There are limitations to this study. First, this review is current as of 2016, but states could be in the process of updating their regulations at any time. Second, while compliance with state regulations is compulsory, the presence of a regulation does not necessarily indicate actual practice. The authors of a handful of previous studies have prospectively assessed compliance with new regulations and have found some improvement.11,12,48,49 Finally, not all of the standards assessed in this review have a clear association with obesity or other chronic diseases in infants; much of this literature includes studies with mixed results. However, all are recommended practice for infants cared for in ECE programs.
Nearly all states updated their regulations in the 8 years between our reviews. With these updates, most states included additional regulations that govern infant feeding. We observed the most significant improvements for centers, but improvements for homes increased as well. During this time, substantial emphasis has been placed on making environments where young children spend time healthier. As a result, ECE settings have become a primary target for obesity prevention.8,50–53 Improving state regulations is 1 way to govern feeding practices and help enhance the health of children in out-of-home care.11–13 Our findings reveal that a number of states have made great strides in implementing new regulations to improve infant feeding in child care. Given that state regulations governing ECE settings have the potential to impact the health of children in care, our study highlights the importance, and feasibility, of implementing state regulations to improve child health.11–13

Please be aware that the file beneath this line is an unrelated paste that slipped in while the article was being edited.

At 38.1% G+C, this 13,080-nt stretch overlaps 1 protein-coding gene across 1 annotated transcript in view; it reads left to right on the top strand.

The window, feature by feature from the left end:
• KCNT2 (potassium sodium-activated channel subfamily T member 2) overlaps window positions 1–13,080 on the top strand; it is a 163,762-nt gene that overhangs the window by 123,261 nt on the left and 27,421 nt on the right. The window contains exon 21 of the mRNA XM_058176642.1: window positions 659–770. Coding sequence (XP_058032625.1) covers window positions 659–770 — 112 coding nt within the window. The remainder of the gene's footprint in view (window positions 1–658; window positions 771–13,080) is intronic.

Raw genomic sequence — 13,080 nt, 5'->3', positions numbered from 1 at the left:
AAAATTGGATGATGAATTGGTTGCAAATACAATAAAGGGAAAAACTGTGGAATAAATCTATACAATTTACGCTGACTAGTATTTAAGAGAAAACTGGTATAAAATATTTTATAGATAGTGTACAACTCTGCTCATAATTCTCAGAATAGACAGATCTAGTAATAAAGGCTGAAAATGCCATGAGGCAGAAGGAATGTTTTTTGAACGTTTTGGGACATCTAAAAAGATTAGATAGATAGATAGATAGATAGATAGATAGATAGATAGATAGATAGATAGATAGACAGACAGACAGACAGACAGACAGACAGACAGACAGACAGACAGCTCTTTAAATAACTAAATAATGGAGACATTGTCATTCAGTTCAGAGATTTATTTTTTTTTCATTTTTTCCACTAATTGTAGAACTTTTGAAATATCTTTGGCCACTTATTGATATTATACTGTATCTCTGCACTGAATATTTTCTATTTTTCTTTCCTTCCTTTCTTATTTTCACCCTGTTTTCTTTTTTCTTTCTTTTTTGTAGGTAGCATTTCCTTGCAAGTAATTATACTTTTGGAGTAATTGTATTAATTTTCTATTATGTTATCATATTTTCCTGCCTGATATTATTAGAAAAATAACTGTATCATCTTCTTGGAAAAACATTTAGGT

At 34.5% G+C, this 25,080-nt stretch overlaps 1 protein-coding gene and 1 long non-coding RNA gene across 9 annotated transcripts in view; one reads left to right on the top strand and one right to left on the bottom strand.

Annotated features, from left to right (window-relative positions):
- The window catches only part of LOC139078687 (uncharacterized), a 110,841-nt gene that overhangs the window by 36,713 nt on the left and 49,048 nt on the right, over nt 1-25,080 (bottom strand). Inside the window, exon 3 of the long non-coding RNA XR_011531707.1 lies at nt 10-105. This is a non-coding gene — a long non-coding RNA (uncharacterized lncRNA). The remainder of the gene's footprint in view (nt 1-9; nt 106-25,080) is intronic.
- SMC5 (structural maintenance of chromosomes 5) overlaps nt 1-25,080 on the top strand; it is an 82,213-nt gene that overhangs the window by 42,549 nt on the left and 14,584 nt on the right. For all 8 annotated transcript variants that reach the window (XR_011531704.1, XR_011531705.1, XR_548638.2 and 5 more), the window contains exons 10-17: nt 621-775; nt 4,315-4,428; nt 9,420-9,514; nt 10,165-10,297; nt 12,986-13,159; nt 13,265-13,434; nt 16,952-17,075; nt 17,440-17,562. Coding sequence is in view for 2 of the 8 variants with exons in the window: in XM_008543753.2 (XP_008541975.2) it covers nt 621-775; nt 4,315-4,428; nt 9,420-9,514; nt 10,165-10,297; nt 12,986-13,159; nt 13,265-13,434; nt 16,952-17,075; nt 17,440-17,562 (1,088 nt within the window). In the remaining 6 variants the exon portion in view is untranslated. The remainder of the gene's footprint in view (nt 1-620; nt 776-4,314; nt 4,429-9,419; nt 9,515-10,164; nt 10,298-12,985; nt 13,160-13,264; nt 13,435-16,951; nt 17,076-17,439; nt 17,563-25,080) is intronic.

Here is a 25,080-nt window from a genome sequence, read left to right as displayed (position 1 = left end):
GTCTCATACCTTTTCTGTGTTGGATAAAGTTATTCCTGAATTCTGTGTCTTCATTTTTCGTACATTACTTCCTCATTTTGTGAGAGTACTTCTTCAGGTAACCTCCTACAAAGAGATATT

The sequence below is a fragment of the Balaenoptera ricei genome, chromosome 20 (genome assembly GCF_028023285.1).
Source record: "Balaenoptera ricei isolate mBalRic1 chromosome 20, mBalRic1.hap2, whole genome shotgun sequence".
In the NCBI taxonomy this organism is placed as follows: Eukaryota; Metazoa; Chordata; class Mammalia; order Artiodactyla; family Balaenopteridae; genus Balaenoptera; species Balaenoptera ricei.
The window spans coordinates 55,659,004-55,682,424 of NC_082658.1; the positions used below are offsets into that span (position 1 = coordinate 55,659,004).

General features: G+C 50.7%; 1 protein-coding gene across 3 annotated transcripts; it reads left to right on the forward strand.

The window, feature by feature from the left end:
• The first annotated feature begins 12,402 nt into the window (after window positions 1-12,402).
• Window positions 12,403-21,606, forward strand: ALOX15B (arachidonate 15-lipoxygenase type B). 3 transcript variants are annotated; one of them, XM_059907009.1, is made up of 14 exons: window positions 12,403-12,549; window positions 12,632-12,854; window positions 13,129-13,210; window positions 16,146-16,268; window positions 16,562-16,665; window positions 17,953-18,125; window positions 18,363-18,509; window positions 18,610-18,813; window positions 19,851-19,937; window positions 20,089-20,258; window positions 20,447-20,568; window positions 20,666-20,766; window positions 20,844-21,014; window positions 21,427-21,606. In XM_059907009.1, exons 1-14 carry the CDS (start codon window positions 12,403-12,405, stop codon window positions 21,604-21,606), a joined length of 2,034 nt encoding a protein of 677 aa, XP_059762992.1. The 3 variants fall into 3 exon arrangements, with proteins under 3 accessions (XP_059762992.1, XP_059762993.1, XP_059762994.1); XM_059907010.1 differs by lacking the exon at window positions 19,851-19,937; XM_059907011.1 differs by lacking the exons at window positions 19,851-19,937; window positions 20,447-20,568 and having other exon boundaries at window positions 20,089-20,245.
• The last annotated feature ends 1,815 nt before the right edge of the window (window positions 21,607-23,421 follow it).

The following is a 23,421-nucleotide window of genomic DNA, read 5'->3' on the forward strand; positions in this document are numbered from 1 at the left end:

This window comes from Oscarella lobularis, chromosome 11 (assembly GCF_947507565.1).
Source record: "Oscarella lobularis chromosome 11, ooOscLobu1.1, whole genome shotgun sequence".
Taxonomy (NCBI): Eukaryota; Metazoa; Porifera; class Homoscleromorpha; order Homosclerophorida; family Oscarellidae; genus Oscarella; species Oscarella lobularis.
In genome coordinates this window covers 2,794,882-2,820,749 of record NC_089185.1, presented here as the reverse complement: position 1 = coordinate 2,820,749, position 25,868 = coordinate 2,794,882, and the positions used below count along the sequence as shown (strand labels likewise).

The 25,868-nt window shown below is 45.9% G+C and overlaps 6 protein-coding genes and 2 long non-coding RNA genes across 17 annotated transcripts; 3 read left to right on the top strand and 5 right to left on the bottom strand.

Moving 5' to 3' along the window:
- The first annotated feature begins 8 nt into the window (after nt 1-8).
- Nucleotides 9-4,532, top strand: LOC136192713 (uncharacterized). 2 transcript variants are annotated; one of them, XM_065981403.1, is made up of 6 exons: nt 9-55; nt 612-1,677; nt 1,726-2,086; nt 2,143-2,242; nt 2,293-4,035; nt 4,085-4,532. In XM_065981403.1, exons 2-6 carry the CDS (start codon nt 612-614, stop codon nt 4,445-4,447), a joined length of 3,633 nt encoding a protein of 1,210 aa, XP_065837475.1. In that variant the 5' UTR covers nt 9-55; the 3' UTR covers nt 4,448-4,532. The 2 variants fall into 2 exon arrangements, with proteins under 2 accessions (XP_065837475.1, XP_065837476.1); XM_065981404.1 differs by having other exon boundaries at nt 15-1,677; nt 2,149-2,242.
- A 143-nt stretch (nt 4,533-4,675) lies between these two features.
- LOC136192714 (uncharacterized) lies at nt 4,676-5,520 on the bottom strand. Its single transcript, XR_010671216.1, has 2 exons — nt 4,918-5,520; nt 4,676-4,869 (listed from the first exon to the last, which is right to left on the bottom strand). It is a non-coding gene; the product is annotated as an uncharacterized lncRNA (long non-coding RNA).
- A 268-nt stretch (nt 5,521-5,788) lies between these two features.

- Accepted August 4, 2017.
- Address correspondence to Sara E. Benjamin-Neelon, PhD, MPH, RD, Department of Health, Behavior and Society, Johns Hopkins Bloomberg School of Public Health, 624 N Broadway, Baltimore, MD 21205. E-mail:
FINANCIAL DISCLOSURE: The authors have indicated they have no financial relationships relevant to this article to disclose.
FUNDING: Supported, in part, by a grant from the Robert Wood Johnson Foundation, Healthy Eating Research (73391). The content is solely the responsibility of the authors and does not necessarily represent the official views of the Robert Wood Johnson Foundation. The funders had no role in the design of the study, data collection and analysis, decision to publish, or preparation of the manuscript.
POTENTIAL CONFLICT OF INTEREST: The authors have indicated they have no potential conflicts of interest to disclose.
COMPANION PAPER: A companion to this article can be found online at www.pediatrics.org/cgi/doi/10.1542/peds.2017-2846.
- Dietz WH
- Lakshman R,
- Elks CE,
- Ong KK
- Laughlin L
- Birch LL,
- Parker L,
- Burns A
- American Academy of Pediatrics
- American Public Health Association
- National Resource Center for Health and Safety in Child Care and Early Education
- Birch LL,
- Doub AE
- Burdette HL,
- Whitaker RC,
- Hall WC,
- Daniels SR
- Kleinman RE
- Gartner LM,
- Morton J,
- Lawrence RA, et al; American Academy of Pediatrics Section on Breastfeeding
- ↵Special requirements for infants and toddlers, 89 Ill Admin Code §407.210. 2014
- ↵Feeding of infants, Del Admin Code §§103–38.0. 2017
- Costa SA,
- Adams J,
- Gonzalez-Nahm S,
- Benjamin Neelon SE
- Owen CG,
- Martin RM,
- Whincup PH,
- Smith GD,
- Cook DG
- Owen CG,
- Martin RM,
- Whincup PH,
- Davey-Smith G,
- Gillman MW,
- Cook DG
- US Department of Labor
- Pearce A,
- Li L,
- Abbas J,
- Ferguson B,
- Graham H,
- Law C; Millennium Cohort Study Child Health Group
- Swyden K,
- Sisson SB,
- Lora K,
- Castle S,
- Copeland KA
- Copyright © 2017 by the American Academy of Pediatrics